Dr. Litton on the Impact of PARP Inhibitors in Breast Cancer

Jennifer Litton, MD
Published: Tuesday, Mar 12, 2019



Jennifer Litton, MD, associate professor in the Department of Breast Medical Oncology at The University of Texas MD Anderson Cancer Center, discusses the impact of PARP inhibitors in breast cancer.

Initially, PARP inhibitors took a backseat to other therapies in breast cancer and ovarian cancer following negative data with iniparib, says Litton. However, it was later discovered that iniparib did not truly block PARP in patients. Following the results of the OlympiAD and EMBRACA trials, enthusiasm for PARP inhibitors has been restored.

In the phase III OlympiAD trial, patients with metastatic HER2-negative breast cancer and a germline BRCA mutation were randomized to receive either olaparib (Lynparza) or standard therapy. In the phase III EMBRACA trial, the same patient population was randomized to receive either talazoparib (Talzenna) or standard physician’s choice monotherapy. In both trials, the use of PARP inhibitors resulted in improvements in progression-free survival compared with physician’s choice of chemotherapy. In fact, for patients with germline BRCA-mutant metastatic HER2-negative breast cancer, PARP inhibitors have introduced a new standard, says Litton. Moreover, both studies showed an improved quality of life (QoL), she adds.
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Jennifer Litton, MD, associate professor in the Department of Breast Medical Oncology at The University of Texas MD Anderson Cancer Center, discusses the impact of PARP inhibitors in breast cancer.

Initially, PARP inhibitors took a backseat to other therapies in breast cancer and ovarian cancer following negative data with iniparib, says Litton. However, it was later discovered that iniparib did not truly block PARP in patients. Following the results of the OlympiAD and EMBRACA trials, enthusiasm for PARP inhibitors has been restored.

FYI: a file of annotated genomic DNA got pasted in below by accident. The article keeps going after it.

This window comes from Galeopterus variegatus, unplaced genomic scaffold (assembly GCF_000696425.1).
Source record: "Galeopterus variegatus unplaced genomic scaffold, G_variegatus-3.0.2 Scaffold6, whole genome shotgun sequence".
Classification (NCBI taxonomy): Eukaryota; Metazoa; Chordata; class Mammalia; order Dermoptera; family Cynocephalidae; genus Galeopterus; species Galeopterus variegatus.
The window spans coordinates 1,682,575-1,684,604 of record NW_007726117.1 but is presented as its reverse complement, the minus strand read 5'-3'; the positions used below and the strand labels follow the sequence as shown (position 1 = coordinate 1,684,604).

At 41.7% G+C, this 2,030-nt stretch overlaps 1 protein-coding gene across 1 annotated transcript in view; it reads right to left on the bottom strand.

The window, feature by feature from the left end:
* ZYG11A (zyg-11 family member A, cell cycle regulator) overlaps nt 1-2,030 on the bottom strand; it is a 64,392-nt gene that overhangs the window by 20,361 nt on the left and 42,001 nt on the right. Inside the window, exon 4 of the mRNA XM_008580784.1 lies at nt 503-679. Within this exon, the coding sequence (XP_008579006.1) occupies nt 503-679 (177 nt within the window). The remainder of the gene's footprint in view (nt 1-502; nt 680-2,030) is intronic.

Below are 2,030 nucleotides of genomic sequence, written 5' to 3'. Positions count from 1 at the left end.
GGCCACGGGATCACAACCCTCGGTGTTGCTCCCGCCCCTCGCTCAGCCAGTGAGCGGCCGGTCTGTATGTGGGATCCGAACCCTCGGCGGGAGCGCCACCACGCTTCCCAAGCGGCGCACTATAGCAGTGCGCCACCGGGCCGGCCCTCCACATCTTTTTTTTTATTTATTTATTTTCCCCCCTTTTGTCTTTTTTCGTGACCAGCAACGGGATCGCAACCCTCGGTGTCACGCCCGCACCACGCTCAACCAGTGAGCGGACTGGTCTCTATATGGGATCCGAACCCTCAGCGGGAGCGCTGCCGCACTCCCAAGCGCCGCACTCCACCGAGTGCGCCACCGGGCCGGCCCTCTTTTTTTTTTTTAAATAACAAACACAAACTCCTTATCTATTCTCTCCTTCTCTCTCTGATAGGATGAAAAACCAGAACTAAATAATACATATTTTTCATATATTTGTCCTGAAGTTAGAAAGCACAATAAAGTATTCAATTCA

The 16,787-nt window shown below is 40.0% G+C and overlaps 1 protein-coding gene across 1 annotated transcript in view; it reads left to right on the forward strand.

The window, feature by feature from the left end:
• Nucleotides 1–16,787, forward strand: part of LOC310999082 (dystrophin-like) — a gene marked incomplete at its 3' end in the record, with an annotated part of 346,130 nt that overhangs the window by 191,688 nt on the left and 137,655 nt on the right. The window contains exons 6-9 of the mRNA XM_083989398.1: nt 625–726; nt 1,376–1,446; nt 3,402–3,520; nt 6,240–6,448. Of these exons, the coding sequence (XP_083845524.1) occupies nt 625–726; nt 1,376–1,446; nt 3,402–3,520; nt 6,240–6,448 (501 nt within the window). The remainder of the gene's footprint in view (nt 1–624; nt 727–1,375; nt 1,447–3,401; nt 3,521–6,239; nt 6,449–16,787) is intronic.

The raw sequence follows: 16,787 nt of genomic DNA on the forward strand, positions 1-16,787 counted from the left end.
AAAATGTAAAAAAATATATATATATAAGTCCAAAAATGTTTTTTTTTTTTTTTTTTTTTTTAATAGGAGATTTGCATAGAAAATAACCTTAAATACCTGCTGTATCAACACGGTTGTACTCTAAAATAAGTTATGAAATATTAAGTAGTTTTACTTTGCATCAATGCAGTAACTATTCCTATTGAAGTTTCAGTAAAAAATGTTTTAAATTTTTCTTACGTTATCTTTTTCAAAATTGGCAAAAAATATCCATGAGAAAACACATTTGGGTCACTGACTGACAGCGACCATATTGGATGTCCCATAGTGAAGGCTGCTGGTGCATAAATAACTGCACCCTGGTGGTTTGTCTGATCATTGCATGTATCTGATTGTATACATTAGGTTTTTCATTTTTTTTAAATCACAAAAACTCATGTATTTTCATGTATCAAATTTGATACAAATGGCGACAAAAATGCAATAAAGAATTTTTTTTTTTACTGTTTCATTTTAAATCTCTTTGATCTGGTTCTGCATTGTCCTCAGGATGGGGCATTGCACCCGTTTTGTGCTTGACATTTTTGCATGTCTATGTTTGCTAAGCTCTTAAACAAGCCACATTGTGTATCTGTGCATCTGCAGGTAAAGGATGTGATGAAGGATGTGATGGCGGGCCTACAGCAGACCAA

In the phase III OlympiAD trial, patients with metastatic HER2-negative breast cancer and a germline BRCA mutation were randomized to receive either olaparib (Lynparza) or standard therapy. In the phase III EMBRACA trial, the same patient population was randomized to receive either talazoparib (Talzenna) or standard physician’s choice monotherapy. In both trials, the use of PARP inhibitors resulted in improvements in progression-free survival compared with physician’s choice of chemotherapy. In fact, for patients with germline BRCA-mutant metastatic HER2-negative breast cancer, PARP inhibitors have introduced a new standard, says Litton. Moreover, both studies showed an improved quality of life (QoL), she adds.



View Conference Coverage
Online CME Activities
TitleExpiration DateCME Credits
Community Practice Connections™: How Do We Leverage PARP Inhibition Strategies in the Contemporary Treatment of Breast Cancer?May 31, 20191.5
Community Practice Connections™: A Better Way to Stop Pain: Paths Toward Responsible Postsurgical Pain Management for Patients With Breast CancerMay 31, 20191.5
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